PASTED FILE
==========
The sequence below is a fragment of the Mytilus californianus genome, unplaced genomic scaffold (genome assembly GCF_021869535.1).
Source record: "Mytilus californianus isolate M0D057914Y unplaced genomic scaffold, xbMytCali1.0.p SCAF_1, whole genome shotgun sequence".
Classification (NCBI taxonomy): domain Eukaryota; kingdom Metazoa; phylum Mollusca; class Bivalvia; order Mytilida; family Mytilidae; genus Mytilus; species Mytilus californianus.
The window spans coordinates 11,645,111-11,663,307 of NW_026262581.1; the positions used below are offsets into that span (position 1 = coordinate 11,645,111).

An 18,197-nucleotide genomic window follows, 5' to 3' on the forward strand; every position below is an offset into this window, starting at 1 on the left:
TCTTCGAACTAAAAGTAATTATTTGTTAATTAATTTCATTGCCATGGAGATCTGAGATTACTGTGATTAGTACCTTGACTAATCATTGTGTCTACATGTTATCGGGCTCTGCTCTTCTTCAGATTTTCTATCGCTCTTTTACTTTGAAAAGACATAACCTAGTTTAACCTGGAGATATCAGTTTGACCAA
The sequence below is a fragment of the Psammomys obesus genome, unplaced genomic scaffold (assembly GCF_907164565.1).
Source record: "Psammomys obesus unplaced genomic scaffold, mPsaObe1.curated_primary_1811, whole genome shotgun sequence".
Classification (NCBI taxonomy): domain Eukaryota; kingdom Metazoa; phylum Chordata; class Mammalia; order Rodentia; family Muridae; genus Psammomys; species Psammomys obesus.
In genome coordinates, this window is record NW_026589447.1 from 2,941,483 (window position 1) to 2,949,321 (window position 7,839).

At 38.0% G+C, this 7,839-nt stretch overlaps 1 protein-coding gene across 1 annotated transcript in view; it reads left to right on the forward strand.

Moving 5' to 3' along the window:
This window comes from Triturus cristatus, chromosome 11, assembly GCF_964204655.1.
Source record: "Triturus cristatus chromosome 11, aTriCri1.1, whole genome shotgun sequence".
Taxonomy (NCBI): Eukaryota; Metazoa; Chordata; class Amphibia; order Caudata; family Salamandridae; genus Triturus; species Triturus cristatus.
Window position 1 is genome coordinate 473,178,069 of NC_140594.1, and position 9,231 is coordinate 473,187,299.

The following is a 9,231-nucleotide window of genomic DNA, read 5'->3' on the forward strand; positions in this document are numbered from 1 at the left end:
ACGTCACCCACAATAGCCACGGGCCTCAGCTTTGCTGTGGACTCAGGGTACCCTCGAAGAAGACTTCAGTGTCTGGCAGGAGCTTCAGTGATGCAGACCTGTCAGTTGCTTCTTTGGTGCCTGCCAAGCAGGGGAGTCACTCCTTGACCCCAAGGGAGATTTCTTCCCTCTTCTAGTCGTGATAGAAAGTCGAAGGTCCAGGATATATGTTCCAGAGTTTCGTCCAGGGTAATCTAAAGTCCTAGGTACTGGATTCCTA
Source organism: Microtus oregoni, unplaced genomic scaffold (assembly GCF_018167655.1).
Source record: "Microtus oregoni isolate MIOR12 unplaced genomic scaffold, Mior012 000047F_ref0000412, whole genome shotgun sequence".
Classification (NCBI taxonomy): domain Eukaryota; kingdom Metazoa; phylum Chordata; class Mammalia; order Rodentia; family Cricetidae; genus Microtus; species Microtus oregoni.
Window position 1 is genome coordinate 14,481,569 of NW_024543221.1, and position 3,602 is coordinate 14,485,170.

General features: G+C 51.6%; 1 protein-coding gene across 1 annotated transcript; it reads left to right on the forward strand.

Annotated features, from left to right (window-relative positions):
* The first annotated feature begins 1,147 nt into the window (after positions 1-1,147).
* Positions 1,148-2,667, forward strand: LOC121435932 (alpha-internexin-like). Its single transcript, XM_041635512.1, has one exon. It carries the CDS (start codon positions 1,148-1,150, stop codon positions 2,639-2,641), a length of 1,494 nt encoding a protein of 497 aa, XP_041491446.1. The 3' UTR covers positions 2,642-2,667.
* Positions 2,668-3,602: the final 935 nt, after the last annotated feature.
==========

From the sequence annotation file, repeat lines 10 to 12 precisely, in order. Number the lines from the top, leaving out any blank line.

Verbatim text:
In genome coordinates, this window is record NW_026589447.1 from 2,941,483 (window position 1) to 2,949,321 (window position 7,839).

At 38.0% G+C, this 7,839-nt stretch overlaps 1 protein-coding gene across 1 annotated transcript in view; it reads left to right on the forward strand.

Moving 5' to 3' along the window: